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A Review On: The French Laundry Cookbook

The French Laundry Cookbook

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Pros: beautiful prose, nice photography, excellent quality recipes

Cons: time-consuming recipes, may be too advanced for some novices

 

Reviewed by Nicholas Beebe
 
During a relatively slow lunch, I was chatting with my chef at the time. “So I saw a YouTube video yesterday of Thomas Keller demonstrating how to blanch green beans,” I told him, “He's standing there with a little pot of water and green beans, watching them boil. He pulls one out, tastes it, and says that it's done. End of video.” We joked about how odd it was that the president of the American Bocuse d'Or team, owner of two different three Michelin star restaurants, and the chef described by Anthony Bourdain as “untouchable” put together a video about something so seemingly simple and mundane. I purchased The French Laundry Cookbook not long after that conversation, and it taught me why Keller would bother to show us how to blanch green beans.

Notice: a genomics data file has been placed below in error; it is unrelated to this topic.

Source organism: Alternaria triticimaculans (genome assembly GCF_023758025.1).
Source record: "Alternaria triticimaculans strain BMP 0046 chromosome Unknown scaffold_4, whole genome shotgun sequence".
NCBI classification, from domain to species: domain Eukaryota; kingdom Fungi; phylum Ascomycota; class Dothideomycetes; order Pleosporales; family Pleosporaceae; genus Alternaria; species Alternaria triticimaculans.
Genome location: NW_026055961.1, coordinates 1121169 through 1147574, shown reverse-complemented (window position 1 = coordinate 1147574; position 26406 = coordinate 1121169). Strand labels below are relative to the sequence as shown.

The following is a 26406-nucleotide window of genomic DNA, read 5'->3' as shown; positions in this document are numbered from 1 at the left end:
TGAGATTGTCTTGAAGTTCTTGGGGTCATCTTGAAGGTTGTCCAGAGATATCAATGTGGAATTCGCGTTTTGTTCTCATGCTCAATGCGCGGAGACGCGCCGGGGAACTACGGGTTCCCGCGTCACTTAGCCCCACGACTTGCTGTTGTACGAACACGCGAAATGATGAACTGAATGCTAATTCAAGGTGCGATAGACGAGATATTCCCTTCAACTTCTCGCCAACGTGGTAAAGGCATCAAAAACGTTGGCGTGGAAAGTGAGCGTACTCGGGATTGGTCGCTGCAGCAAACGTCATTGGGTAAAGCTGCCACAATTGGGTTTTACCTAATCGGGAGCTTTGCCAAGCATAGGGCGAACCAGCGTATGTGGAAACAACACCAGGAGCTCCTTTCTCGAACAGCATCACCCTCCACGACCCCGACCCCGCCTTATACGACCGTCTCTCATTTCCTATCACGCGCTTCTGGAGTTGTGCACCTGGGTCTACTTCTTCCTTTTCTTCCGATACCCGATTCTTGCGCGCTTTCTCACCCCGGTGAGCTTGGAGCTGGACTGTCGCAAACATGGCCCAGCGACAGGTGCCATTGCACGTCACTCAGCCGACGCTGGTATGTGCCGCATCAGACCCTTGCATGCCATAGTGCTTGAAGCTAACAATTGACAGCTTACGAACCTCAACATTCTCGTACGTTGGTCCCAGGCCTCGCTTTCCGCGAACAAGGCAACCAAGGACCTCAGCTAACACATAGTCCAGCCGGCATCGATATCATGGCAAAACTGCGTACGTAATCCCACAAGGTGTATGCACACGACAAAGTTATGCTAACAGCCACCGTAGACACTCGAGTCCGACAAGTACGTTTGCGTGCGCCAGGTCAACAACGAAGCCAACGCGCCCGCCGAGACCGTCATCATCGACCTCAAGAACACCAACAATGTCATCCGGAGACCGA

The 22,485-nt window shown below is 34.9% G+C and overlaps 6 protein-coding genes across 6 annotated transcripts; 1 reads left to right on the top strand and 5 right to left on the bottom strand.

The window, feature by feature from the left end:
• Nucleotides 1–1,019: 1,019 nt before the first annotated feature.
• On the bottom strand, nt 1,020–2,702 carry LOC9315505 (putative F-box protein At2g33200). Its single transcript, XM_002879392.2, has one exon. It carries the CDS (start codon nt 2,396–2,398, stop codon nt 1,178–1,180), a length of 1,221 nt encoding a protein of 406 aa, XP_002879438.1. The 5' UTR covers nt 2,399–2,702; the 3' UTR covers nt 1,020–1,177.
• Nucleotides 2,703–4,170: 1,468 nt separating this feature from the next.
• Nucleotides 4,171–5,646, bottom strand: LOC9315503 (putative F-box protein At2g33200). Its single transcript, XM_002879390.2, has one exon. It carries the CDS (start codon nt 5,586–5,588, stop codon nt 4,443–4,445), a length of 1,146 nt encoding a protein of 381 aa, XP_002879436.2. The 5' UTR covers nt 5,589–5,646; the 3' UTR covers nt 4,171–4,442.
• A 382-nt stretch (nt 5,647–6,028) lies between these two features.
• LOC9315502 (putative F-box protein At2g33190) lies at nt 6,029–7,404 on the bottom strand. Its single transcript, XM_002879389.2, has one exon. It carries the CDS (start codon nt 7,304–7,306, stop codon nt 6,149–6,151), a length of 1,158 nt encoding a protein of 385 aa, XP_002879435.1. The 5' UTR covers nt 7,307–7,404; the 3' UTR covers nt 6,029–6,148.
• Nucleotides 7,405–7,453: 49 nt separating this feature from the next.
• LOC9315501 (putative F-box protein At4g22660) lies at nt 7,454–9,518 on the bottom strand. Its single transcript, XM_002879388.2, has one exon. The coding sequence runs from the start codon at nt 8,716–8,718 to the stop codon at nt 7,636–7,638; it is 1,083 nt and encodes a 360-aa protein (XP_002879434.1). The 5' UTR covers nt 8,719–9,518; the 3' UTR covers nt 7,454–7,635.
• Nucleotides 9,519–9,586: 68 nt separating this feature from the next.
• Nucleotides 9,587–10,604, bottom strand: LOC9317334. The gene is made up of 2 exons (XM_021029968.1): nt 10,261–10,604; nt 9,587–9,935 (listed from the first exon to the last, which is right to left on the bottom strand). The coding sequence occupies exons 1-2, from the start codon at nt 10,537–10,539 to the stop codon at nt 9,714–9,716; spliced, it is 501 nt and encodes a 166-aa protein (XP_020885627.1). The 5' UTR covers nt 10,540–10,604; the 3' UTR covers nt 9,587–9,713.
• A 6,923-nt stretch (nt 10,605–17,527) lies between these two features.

The French Laundry Cookbook is Thomas Keller's first book, which he still considers his definitive work. It holds one hundred and fifty recipes from his flagship restaurant, as well as essays covering topics from food purveyors to staff meals.
 
The quality of the book itself is superb. It's big. Big enough for large photographs of dishes, and to effectively keep recipes and their associated commentary laid out without awkward transitions between pages. The photos are as well composed as the dishes that are in them, which is saying a lot. The platings are at worst pretty, and at best inspired. The font is readable as well as pleasant looking, and the book is well organized.
 
More than anything, what really shines about The French Laundry is the writing. Keller was aided in writing the text of the book by the distinguished author Michael Ruhlman. It's good enough that the book would be worth buying even if everything but the essays were all scribbled out in black Sharpie. The essays and commentary in this book allow one a peek into what makes Thomas Keller such a great chef. I'll tell you his secret: green beans. Between the recipes are essays covering slaughtering rabbits, straining through a chinois, and properly blanching vegetables. The underlying theme is about what it means to be a great chef. It's not about complicated, hard to cook dishes. In fact, many of the recipes in the book have a fairly small amount of ingredients. It's having the utmost care and respect for food and paying attention to detail that makes the difference. Now, I blanch my green beans exactly like Chef Keller taught me.